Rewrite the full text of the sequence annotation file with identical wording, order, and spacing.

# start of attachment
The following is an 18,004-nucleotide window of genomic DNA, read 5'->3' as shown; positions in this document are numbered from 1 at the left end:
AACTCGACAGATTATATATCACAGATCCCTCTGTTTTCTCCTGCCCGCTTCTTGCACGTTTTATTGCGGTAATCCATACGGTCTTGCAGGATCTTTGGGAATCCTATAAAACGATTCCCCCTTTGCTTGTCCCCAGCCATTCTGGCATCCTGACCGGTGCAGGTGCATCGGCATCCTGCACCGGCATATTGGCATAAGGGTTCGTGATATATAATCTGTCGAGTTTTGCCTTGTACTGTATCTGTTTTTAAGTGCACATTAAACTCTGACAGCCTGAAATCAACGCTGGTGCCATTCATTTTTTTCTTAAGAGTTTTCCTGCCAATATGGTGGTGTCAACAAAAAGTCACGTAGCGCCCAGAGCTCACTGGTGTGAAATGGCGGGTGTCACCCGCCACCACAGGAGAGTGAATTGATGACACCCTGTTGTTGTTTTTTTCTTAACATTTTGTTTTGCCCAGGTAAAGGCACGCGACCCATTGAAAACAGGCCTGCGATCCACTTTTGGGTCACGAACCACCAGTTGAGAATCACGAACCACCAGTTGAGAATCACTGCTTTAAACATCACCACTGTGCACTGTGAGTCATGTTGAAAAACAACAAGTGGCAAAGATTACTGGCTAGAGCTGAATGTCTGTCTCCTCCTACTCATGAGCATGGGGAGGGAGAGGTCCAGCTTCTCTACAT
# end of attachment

The following is an 18,004-nucleotide window of genomic DNA, read 5'->3' as shown; positions in this document are numbered from 1 at the left end:
AACTCGACAGATTATATATCACAGATCCCTCTGTTTTCTCCTGCCCGCTTCTTGCACGTTTTATTGCGGTAATCCATACGGTCTTGCAGGATCTTTGGGAATCCTATAAAACGATTCCCCCTTTGCTTGTCCCCAGCCATTCTGGCATCCTGACCGGTGCAGGTGCATCGGCATCCTGCACCGGCATATTGGCATAAGGGTTCGTGATATATAATCTGTCGAGTTTTGCCTTGTACTGTATCTGTTTTTAAGTGCACATTAAACTCTGACAGCCTGAAATCAACGCTGGTGCCATTCATTTTTTTCTTAAGAGTTTTCCTGCCAATATGGTGGTGTCAACAAAAAGTCACGTAGCGCCCAGAGCTCACTGGTGTGAAATGGCGGGTGTCACCCGCCACCACAGGAGAGTGAATTGATGACACCCTGTTGTTGTTTTTTTCTTAACATTTTGTTTTGCCCAGGTAAAGGCACGCGACCCATTGAAAACAGGCCTGCGATCCACTTTTGGGTCACGAACCACCAGTTGAGAATCACGAACCACCAGTTGAGAATCACTGCTTTAAACATCACCACTGTGCACTGTGAGTCATGTTGAAAAACAACAAGTGGCAAAGATTACTGGCTAGAGCTGAATGTCTGTCTCCTCCTACTCATGAGCATGGGGAGGGAGAGGTCCAGCTTCTCTACAT